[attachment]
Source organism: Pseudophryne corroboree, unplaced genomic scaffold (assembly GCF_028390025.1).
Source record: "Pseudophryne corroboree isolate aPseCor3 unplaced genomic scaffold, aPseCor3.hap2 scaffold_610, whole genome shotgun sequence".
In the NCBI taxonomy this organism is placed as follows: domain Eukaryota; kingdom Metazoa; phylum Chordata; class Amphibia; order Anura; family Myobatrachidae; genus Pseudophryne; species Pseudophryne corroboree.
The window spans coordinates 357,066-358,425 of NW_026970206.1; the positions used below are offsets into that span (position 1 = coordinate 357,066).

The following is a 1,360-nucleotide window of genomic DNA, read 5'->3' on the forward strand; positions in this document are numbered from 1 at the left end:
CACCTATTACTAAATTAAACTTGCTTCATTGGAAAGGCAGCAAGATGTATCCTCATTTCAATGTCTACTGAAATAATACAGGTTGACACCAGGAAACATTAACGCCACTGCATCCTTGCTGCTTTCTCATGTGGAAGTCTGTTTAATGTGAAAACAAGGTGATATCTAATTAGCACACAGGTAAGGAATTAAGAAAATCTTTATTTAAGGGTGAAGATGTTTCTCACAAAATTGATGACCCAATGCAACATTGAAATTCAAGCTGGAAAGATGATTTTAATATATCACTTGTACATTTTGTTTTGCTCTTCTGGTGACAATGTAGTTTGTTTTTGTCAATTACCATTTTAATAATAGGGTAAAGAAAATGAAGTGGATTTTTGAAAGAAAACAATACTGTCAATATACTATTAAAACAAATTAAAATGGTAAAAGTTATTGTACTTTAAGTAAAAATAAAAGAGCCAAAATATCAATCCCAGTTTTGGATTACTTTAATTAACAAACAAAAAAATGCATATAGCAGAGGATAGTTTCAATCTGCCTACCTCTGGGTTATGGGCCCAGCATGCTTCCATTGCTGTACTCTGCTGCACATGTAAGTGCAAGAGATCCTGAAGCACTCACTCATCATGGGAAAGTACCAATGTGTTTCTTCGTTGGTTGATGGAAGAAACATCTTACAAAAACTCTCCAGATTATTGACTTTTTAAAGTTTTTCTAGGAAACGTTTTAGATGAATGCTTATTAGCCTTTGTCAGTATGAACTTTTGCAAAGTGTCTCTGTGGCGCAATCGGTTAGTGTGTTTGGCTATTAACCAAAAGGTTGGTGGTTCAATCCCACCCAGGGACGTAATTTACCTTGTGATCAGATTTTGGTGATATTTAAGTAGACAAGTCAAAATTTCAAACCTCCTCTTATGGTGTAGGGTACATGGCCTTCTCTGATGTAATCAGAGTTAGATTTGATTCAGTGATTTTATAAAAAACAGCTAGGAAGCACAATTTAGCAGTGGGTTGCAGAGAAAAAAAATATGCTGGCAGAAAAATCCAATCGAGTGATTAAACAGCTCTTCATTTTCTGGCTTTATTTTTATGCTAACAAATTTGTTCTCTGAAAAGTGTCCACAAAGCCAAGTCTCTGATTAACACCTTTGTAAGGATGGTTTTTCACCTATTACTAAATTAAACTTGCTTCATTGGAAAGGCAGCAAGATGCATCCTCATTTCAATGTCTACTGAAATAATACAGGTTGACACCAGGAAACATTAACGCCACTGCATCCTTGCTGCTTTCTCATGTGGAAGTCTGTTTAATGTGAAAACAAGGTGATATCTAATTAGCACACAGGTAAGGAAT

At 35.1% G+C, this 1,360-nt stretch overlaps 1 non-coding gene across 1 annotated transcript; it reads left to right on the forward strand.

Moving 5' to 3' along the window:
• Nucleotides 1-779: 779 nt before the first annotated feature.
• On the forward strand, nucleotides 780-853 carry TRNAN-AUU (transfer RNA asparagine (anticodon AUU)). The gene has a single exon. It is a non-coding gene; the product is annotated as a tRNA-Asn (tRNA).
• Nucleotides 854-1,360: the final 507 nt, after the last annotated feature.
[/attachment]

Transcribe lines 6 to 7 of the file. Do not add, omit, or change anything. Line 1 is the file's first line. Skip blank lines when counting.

CACCTATTACTAAATTAAACTTGCTTCATTGGAAAGGCAGCAAGATGTATCCTCATTTCAATGTCTACTGAAATAATACAGGTTGACACCAGGAAACATTAACGCCACTGCATCCTTGCTGCTTTCTCATGTGGAAGTCTGTTTAATGTGAAAACAAGGTGATATCTAATTAGCACACAGGTAAGGAATTAAGAAAATCTTTATTTAAGGGTGAAGATGTTTCTCACAAAATTGATGACCCAATGCAACATTGAAATTCAAGCTGGAAAGATGATTTTAATATATCACTTGTACATTTTGTTTTGCTCTTCTGGTGACAATGTAGTTTGTTTTTGTCAATTACCATTTTAATAATAGGGTAAAGAAAATGAAGTGGATTTTTGAAAGAAAACAATACTGTCAATATACTATTAAAACAAATTAAAATGGTAAAAGTTATTGTACTTTAAGTAAAAATAAAAGAGCCAAAATATCAATCCCAGTTTTGGATTACTTTAATTAACAAACAAAAAAATGCATATAGCAGAGGATAGTTTCAATCTGCCTACCTCTGGGTTATGGGCCCAGCATGCTTCCATTGCTGTACTCTGCTGCACATGTAAGTGCAAGAGATCCTGAAGCACTCACTCATCATGGGAAAGTACCAATGTGTTTCTTCGTTGGTTGATGGAAGAAACATCTTACAAAAACTCTCCAGATTATTGACTTTTTAAAGTTTTTCTAGGAAACGTTTTAGATGAATGCTTATTAGCCTTTGTCAGTATGAACTTTTGCAAAGTGTCTCTGTGGCGCAATCGGTTAGTGTGTTTGGCTATTAACCAAAAGGTTGGTGGTTCAATCCCACCCAGGGACGTAATTTACCTTGTGATCAGATTTTGGTGATATTTAAGTAGACAAGTCAAAATTTCAAACCTCCTCTTATGGTGTAGGGTACATGGCCTTCTCTGATGTAATCAGAGTTAGATTTGATTCAGTGATTTTATAAAAAACAGCTAGGAAGCACAATTTAGCAGTGGGTTGCAGAGAAAAAAAATATGCTGGCAGAAAAATCCAATCGAGTGATTAAACAGCTCTTCATTTTCTGGCTTTATTTTTATGCTAACAAATTTGTTCTCTGAAAAGTGTCCACAAAGCCAAGTCTCTGATTAACACCTTTGTAAGGATGGTTTTTCACCTATTACTAAATTAAACTTGCTTCATTGGAAAGGCAGCAAGATGCATCCTCATTTCAATGTCTACTGAAATAATACAGGTTGACACCAGGAAACATTAACGCCACTGCATCCTTGCTGCTTTCTCATGTGGAAGTCTGTTTAATGTGAAAACAAGGTGATATCTAATTAGCACACAGGTAAGGAAT

At 35.1% G+C, this 1,360-nt stretch overlaps 1 non-coding gene across 1 annotated transcript; it reads left to right on the forward strand.